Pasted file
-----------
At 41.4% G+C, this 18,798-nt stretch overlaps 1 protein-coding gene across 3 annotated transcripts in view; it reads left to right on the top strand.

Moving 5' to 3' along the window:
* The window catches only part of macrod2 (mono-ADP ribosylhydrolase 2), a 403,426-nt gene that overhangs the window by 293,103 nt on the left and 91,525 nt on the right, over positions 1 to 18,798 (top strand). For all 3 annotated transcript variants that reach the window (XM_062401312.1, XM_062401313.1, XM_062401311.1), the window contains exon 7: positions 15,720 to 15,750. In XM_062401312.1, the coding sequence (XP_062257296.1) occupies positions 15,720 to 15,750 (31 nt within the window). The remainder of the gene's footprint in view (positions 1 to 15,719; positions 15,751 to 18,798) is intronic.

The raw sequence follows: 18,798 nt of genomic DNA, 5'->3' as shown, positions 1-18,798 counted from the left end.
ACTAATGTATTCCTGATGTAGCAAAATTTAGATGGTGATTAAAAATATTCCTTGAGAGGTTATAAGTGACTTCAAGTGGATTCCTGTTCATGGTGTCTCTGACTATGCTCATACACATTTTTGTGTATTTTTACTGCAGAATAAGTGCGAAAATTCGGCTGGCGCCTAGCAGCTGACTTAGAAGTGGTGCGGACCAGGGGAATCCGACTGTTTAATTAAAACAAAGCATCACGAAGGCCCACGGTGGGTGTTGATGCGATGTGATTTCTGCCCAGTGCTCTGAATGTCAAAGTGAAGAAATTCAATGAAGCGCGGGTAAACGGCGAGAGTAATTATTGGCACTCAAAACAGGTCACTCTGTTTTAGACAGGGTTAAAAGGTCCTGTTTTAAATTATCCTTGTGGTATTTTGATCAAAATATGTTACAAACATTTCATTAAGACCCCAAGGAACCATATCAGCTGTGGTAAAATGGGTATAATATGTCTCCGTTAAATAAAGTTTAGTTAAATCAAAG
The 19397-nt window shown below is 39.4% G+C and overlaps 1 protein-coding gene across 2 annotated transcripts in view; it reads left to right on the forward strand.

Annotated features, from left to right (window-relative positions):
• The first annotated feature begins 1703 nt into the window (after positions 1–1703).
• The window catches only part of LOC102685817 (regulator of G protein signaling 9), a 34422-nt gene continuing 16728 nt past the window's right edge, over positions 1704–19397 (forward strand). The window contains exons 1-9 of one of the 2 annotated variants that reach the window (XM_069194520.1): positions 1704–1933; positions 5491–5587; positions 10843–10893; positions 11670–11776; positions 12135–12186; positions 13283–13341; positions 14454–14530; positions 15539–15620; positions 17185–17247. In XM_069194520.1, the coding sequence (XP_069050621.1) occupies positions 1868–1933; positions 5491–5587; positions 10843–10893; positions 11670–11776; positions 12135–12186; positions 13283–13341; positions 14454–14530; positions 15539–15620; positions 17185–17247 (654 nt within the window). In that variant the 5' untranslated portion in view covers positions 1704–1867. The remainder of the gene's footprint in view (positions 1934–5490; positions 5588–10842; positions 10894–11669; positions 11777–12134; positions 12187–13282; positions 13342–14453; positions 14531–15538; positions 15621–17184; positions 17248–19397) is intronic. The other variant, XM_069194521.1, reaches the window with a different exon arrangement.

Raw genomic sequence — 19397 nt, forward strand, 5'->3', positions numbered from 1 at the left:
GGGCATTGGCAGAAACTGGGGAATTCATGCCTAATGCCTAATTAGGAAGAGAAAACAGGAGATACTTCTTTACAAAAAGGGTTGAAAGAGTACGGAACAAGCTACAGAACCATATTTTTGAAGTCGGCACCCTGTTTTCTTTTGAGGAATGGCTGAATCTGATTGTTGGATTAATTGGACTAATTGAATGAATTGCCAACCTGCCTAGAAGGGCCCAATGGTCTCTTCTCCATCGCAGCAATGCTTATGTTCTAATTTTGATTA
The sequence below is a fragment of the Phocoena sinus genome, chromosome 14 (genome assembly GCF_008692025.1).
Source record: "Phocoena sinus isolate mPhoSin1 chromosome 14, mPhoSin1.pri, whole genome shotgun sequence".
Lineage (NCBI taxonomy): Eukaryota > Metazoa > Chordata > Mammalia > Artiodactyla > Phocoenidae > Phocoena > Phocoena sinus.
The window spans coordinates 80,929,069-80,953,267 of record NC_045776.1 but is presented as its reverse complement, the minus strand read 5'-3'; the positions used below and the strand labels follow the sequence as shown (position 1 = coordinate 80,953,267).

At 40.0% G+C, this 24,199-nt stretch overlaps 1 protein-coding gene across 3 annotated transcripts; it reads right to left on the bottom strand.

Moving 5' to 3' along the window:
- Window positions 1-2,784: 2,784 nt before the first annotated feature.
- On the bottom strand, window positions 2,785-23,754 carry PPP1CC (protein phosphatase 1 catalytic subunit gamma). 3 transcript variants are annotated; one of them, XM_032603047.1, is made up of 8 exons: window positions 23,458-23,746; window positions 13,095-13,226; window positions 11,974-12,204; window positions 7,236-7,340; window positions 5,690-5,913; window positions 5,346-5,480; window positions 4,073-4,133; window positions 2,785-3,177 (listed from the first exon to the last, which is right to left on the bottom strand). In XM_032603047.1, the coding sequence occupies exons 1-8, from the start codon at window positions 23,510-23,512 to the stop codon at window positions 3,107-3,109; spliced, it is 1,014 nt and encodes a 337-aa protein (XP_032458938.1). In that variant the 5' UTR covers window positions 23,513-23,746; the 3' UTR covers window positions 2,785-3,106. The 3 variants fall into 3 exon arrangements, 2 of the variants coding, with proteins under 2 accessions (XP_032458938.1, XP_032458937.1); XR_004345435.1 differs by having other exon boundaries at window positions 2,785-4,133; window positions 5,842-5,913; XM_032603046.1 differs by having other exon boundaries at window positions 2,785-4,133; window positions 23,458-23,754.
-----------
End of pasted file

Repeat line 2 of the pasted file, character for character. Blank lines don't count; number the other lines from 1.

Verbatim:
Moving 5' to 3' along the window: